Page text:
I tried a new variety of beet this year-a heirloom beet named ‘Rouge Crapaudine’. Do I dare try to pronounce it?! Ha! This beet hails from France and is one of the oldest varieties of beet in history possibly dating back 1000 years and still around! Craupadine means female toad in french! It’s not pretty-it’s shaped like a very rough fat carrot (definitely toadlike) and it’s skin looks like tree bark (toadlike again) hence the name. In fact it’s downright ugly BUT the dense purple flesh is divinely sweet and sought out by chefs. In France they sell them at farmers markets both raw and roasted. I was curious so I looked up how they cook it over there.
First wash the beets (you don’t have to oil or skin them) and place them in several layers of foil (beets on shiny side) and close it up tight on the top and both ends. Then put it directly on hot coals in your fireplace (yes that’s right) but not on a direct flame. A fun thing to do in the winter after having a nice warm fire.
It will cook inside the foil on the coals. How long to cook it depends on how hot your coals are. Mine took about 45-50 minutes total turning halfway through. You’ll have to take it off the coals and check it for tenderness with a fork from time to time as there is no exact science as this is an art!
The skin will come off easy after they are cooked once they cool down. But be aware your hands will turn a lovely shade of magenta! For more details you can go here at the website frenchgardening.com where I learned about this beet and French cooking method.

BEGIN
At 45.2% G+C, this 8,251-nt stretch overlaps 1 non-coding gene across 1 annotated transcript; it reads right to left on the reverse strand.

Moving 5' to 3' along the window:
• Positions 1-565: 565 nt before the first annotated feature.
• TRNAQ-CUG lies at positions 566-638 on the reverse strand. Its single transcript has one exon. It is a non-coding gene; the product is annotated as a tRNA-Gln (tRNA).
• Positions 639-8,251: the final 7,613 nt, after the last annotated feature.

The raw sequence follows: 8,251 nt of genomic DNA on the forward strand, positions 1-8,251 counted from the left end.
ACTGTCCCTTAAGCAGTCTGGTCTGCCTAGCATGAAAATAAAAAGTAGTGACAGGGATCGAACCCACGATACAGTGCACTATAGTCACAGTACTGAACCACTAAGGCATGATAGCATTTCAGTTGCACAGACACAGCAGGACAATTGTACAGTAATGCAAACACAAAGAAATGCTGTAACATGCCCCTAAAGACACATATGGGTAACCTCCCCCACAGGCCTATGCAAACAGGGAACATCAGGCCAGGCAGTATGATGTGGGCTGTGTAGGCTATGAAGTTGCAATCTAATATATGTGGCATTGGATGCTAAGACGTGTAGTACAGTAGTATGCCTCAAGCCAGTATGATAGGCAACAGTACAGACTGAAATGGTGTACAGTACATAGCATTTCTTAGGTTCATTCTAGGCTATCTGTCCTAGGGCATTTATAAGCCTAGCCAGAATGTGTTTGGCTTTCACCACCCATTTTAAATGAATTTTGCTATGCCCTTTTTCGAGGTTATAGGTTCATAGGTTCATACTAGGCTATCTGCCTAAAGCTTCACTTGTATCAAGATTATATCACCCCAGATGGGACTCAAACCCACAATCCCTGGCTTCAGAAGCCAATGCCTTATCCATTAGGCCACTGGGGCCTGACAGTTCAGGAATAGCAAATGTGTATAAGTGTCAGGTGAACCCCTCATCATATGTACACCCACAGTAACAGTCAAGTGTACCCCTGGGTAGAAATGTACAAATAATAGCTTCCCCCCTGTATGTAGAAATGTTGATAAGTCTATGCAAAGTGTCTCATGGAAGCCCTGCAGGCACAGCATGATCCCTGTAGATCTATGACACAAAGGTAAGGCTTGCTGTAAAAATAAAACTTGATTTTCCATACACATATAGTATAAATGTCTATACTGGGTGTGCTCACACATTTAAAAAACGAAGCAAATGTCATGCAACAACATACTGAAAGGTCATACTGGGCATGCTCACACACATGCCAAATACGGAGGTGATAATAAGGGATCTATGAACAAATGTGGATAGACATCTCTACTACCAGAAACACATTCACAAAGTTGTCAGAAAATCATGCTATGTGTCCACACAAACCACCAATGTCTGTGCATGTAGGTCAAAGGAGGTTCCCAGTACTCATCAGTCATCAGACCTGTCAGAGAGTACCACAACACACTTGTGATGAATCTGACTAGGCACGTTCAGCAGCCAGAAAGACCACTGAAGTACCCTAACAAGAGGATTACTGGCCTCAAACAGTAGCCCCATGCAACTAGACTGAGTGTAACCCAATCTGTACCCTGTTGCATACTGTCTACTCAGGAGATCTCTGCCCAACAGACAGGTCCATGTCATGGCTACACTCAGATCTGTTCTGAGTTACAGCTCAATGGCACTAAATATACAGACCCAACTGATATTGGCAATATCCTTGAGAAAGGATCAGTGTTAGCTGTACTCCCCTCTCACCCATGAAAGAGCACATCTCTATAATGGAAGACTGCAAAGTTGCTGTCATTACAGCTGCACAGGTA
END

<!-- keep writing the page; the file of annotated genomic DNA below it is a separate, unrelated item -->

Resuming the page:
Crapaudine beets get a sweet smoky flavor cooking it this way. You can also cook them in a more traditional way in an oven for about 45-60 minutes at 350°F. They’ll still be good but without the smokiness. Do try it in the fireplace for a treat.
After cooking them in the fireplace, I made a salad with the beets sliced and placed on a bed of greens with some crumbled goat cheese, pinon nuts sprinkled on them and topped with a balsamic dressing-absolutely fantastic. I didn’t even like beets-until now.
Crapaudine beet seeds are hard to find but I found them at Baker Creek Heirloom Seeds. Sow them next spring and just be sure you sow more seeds than you think necessary as they are tough to germinate and some won’t come up. Plant them in spring as they will take at least 3 months to be ready to harvest. Then harvest in late summer and store in a refrigerator all winter if you like and save for a wonderful fall-winter treat. Crapaudine beets can also be used in any beet recipe.